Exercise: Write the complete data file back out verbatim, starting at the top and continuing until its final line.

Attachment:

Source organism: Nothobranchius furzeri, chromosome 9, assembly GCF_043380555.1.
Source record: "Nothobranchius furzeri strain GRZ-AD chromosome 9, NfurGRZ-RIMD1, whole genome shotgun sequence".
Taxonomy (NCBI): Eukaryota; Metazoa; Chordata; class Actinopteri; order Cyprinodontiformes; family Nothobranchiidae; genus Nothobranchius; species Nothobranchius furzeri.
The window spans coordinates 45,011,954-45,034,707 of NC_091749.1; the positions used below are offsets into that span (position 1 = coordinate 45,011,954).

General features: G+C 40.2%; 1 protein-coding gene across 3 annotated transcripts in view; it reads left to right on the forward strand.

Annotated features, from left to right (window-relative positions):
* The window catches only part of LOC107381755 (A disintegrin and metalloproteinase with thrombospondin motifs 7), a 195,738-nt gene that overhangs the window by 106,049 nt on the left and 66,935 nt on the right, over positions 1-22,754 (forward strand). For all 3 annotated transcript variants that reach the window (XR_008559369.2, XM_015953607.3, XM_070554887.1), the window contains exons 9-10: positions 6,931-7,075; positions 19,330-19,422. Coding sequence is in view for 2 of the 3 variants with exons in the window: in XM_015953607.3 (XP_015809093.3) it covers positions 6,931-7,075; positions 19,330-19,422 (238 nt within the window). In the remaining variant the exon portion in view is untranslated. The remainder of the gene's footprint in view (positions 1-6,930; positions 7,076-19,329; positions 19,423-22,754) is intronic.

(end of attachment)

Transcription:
Source organism: Nothobranchius furzeri, chromosome 9, assembly GCF_043380555.1.
Source record: "Nothobranchius furzeri strain GRZ-AD chromosome 9, NfurGRZ-RIMD1, whole genome shotgun sequence".
Taxonomy (NCBI): Eukaryota; Metazoa; Chordata; class Actinopteri; order Cyprinodontiformes; family Nothobranchiidae; genus Nothobranchius; species Nothobranchius furzeri.
The window spans coordinates 45,011,954-45,034,707 of NC_091749.1; the positions used below are offsets into that span (position 1 = coordinate 45,011,954).

General features: G+C 40.2%; 1 protein-coding gene across 3 annotated transcripts in view; it reads left to right on the forward strand.

Annotated features, from left to right (window-relative positions):
* The window catches only part of LOC107381755 (A disintegrin and metalloproteinase with thrombospondin motifs 7), a 195,738-nt gene that overhangs the window by 106,049 nt on the left and 66,935 nt on the right, over positions 1-22,754 (forward strand). For all 3 annotated transcript variants that reach the window (XR_008559369.2, XM_015953607.3, XM_070554887.1), the window contains exons 9-10: positions 6,931-7,075; positions 19,330-19,422. Coding sequence is in view for 2 of the 3 variants with exons in the window: in XM_015953607.3 (XP_015809093.3) it covers positions 6,931-7,075; positions 19,330-19,422 (238 nt within the window). In the remaining variant the exon portion in view is untranslated. The remainder of the gene's footprint in view (positions 1-6,930; positions 7,076-19,329; positions 19,423-22,754) is intronic.